WASHINGTON – The court that approved surveillance of a former campaign adviser to President Donald Trump was aware that some of the information underpinning the warrant request was paid for by a political entity, although the application did not specifically name the Democratic National Committee or the Hillary Clinton presidential campaign, according to two U.S. officials familiar with the matter.
A now-declassified Republican memo alleged that the Foreign Intelligence Surveillance Court was duped into approving the wiretap request by a politicized FBI and Justice Department. The memo was written by House Intelligence Committee Republicans and alleged a "troubling breakdown of legal processes" flowing from the government's wiretapping of former Trump aide Carter Page.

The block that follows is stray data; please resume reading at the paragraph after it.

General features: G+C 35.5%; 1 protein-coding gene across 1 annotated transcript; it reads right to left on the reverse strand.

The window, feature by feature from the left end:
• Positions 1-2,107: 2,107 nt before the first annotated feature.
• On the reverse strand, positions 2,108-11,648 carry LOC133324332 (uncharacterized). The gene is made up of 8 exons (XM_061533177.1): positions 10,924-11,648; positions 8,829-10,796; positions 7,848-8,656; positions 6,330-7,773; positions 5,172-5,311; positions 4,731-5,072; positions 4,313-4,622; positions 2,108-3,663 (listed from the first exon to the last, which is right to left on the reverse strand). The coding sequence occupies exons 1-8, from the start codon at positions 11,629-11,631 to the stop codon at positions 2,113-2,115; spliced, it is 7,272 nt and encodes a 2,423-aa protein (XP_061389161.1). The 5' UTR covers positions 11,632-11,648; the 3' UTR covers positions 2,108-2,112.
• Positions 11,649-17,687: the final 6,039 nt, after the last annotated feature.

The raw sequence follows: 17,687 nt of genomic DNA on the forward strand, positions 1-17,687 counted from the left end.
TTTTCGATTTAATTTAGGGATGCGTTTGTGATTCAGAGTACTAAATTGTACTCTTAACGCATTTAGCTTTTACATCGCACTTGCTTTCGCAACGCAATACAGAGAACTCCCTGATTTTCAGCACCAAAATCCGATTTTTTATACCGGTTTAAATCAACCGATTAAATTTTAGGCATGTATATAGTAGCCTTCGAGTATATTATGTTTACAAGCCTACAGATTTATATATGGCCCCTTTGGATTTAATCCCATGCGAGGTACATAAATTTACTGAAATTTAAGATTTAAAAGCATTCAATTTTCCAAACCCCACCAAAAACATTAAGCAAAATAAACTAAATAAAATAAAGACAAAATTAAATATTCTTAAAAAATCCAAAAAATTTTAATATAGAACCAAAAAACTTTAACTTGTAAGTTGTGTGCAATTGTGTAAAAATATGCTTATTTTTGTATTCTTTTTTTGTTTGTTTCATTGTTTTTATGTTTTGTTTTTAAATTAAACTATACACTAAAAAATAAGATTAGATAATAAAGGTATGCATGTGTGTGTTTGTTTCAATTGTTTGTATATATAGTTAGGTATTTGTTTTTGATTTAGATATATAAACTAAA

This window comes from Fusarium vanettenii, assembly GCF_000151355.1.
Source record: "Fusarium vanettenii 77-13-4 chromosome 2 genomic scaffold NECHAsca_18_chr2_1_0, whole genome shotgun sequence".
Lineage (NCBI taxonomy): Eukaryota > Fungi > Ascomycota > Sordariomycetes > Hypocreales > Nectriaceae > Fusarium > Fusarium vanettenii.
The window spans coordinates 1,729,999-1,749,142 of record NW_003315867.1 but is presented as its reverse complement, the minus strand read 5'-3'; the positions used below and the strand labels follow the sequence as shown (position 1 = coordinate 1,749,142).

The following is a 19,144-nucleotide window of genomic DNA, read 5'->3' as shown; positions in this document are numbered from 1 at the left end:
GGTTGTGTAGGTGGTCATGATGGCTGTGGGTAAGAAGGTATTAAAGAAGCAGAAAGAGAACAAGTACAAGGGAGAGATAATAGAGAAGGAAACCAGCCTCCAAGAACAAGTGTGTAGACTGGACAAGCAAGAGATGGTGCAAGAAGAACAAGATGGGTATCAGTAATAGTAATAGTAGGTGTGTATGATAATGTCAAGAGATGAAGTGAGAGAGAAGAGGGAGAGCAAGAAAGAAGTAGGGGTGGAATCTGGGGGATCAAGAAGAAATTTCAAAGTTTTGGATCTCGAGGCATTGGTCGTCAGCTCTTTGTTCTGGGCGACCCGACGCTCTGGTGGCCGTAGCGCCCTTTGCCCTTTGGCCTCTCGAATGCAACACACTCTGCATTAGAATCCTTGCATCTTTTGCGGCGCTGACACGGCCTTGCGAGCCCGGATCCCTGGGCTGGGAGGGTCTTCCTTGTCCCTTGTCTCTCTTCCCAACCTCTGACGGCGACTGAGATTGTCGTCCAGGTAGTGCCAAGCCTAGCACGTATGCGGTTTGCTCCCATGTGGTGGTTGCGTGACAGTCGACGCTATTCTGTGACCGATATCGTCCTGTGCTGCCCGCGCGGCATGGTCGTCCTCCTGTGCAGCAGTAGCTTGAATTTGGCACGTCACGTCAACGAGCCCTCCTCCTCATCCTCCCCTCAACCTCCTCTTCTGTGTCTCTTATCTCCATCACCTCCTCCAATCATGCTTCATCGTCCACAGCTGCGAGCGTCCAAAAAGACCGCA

But its central allegation – that the government failed to disclose a source's political bias – is baseless, the officials said.
The Justice Department made "ample disclosure of relevant, material facts" to the court that revealed "the research was being paid for by a political entity," said one official, who spoke on the condition of anonymity because of the matter's sensitivity.
"No thinking person who read any of these applications would come to any other conclusion but that" the work was being undertaken "at the behest of people with a partisan aim and that it was being done in opposition to Trump," the official said.
Former senior Justice Department officials who handled applications for wiretap warrants under the Foreign Intelligence Surveillance Act (FISA) say that such applications typically include dozens of pages and undergo rigorous vetting.